Why Your Salespeople Hate CRM
Sales managers and company executives, you have a problem on your hands. You have invested in a CRM system, but despite all of the begging, pleading, threats, and motivational activities, it hasn’t been the silver bullet you thought it would be.
You read the Aberdeen Research reports* saying that companies that use CRM have 14.8% better customer retention rates, 40% better team attainment of quotas, and 41.7% better individual sales rep attainment of quotas, as well as better insight into the sales pipeline helps inventory and labor forecasting.
You get it. You’re on board.
Yet you aren’t seeing the same numbers in your organization. You’re not getting the participation the organization needs.
Face it. Your salespeople hate CRM, and worse, you don’t know what to do about it. I have a few suggestions as to why — and more importantly, what you might be able to do solve your problem.
CRM is Big Brother
Think back to when you got your first job as a salesperson. What was it that attracted you to the position? Besides the promise of a good income, it was also likely the thought of the freedom associated with the position. Salespeople got to take clients golfing. Salespeople were allowed to take good customers out for fancy dinners. Salespeople got to kick off early on Fridays to have cigars and drinks in the name of “networking.”
Now, ask yourself: Are you using the CRM as a digital babysitter, in an attempt to micromanage your team without actually being present? Are you asking your sales team to record every single action, conversation, phone call, and stop they make?
For example, if your quotas are based on the number of dollars added to a pipeline each month, does it really matter how those dollars (assuming they are real) got there? If you have a salesperson who is better at building relationships and closing deals face-to-face, do you need to track the number of cold telephone calls they made, as long as they are making their numbers? Probably not. By using the CRM to track minutiae, you are probably frustrating your salespeople, and driving yourself crazy policing inconsequential behaviors. Salespeople will begin to game the system, filling their activity logs with junk. This will erode your trust in any of the data they enter.
One recurring theme that we have seen in successful implementations of CRM is that firms track only the necessary information, not every single action. In fact, at Datix, we only start behavioral tracking with “significant conversations” that have a compelling reason for further communication with the potential client. It doesn’t matter how many meetings or calls the sales team makes to achieve the number of significant conversations in their quota, so we don’t bother keeping track of those small details.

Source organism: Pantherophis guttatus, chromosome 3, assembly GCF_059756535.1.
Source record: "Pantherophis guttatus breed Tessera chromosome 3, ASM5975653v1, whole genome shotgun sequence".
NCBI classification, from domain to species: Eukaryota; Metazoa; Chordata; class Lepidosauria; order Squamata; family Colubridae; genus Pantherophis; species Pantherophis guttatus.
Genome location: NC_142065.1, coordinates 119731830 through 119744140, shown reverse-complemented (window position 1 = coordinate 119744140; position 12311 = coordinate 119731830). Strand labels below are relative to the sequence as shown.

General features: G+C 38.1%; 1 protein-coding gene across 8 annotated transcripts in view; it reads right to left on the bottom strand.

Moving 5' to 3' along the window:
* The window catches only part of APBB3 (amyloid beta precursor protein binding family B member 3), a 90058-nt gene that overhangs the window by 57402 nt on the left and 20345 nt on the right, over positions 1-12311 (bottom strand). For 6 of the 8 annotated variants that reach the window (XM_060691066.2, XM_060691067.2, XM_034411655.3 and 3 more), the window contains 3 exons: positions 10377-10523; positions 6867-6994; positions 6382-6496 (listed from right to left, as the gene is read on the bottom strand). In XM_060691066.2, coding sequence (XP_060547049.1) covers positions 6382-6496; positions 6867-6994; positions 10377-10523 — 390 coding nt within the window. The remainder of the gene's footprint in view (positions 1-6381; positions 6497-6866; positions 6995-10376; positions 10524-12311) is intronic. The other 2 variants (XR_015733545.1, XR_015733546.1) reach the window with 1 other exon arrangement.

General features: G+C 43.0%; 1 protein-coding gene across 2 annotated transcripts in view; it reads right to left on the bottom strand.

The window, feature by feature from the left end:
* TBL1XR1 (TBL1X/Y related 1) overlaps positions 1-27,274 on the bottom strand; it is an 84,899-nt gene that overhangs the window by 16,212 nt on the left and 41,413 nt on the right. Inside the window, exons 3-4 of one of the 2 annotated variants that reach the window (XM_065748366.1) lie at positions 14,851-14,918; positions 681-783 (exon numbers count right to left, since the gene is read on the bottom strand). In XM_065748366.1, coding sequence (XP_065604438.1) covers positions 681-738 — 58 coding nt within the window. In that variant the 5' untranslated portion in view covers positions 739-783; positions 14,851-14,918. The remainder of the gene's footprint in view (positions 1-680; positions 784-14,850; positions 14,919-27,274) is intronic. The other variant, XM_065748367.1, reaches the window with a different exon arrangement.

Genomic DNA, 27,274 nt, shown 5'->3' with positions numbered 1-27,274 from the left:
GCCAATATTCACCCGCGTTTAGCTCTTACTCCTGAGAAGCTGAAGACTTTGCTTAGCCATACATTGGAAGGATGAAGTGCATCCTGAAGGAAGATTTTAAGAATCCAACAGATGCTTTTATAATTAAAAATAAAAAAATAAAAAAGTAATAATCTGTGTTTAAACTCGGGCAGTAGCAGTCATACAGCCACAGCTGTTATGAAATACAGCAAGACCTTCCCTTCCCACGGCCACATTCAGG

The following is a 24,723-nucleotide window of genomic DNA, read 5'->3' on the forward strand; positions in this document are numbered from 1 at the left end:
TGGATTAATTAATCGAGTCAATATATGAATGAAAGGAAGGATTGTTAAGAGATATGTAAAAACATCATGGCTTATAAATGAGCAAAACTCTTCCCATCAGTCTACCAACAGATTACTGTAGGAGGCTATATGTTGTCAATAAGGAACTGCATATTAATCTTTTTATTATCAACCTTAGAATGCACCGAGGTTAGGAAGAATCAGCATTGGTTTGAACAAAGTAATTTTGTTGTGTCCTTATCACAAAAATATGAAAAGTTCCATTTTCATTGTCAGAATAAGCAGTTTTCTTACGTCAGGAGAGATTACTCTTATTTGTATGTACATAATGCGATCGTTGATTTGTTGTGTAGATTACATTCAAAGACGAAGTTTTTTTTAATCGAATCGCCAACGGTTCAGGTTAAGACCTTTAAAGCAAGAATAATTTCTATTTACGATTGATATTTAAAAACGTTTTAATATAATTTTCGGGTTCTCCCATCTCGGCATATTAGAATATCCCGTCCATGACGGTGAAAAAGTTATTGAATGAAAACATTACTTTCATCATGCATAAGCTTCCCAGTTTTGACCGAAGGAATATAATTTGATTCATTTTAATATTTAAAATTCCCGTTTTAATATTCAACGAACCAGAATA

Salespeople Don’t Want to Work at Home at Night
Salespeople are running around all day, making calls and visiting accounts, and keeping sparse notes on what happened during the day. Then, they try recall their entire day in front of their computer at home at night.
This is inefficient and risky for a couple of reasons. First of all, it’s almost a certainty that the information will be inaccurate. Everybody forgets details, and hardly anybody writes down precisely what happened at each account. Secondly, it promotes the system-gaming behavior I mentioned above: Filling in activities simply to satisfy the metrics, whether those things actually happened or not.
The solution is to make sure your CRM has simple, easy-to-use, mobile functionality. Most serious CRM systems have interfaces that can be accessed through smartphones or tablets. Many best-in-class firms are providing their sales teams with up-to-date mobile tools – smartphones, tablets, or phablets – to ensure everyone has the easiest data entry experience (and no excuses!).
Over and over we hear that a CRM system is “bulky”, “burdensome” or “takes too long to put information in.” By allowing your sales team to input only the most crucial information, in the most mobile-enabled way, you turn an hour at home at night into 45 seconds in the car, when the information is fresh in their minds.
Salespersons’ Relationships are ‘Theirs’, Not the Company’s
This is a tricky one, particularly in the situation where your sales team is comprised of people who are contractors, not employees. They typically think that their relationships with accounts are theirs, and are reluctant to share information about what they can sell to these accounts with the supplier.
In this case, a solution that has been successful is to provide the CRM system for the reps, allowing them to use it for all of the lines that they carry, not just yours. Then allow them to use it as they wish, with the understanding that you just need information for your lines. Choose a system that restricts access so you are only privy to pipelines and forecasts pertinent to your own business
Sure, this solution gives them the opportunity for a “free” CRM to build their other lines, but it will also give you the insight into the pipelines and forecasts you need to help make decisions for your business for a relatively small investment.
Turn ‘Hate’ Into ‘Love’ or — at Least ‘Like’
The bottom line is that CRM, when adopted and used correctly, is a great investment for your company and your salespersons. If you invest in the tools and the time to configure the system in a way that meets your salespersons’ needs and expectations, you’ll start to see a return on that investment.
And they might even begin to like CRM.
What are your thoughts? Have you had success with CRM adoption at your firm? Have I missed anything? Are you a salesperson with a different point of view? Leave a comment below.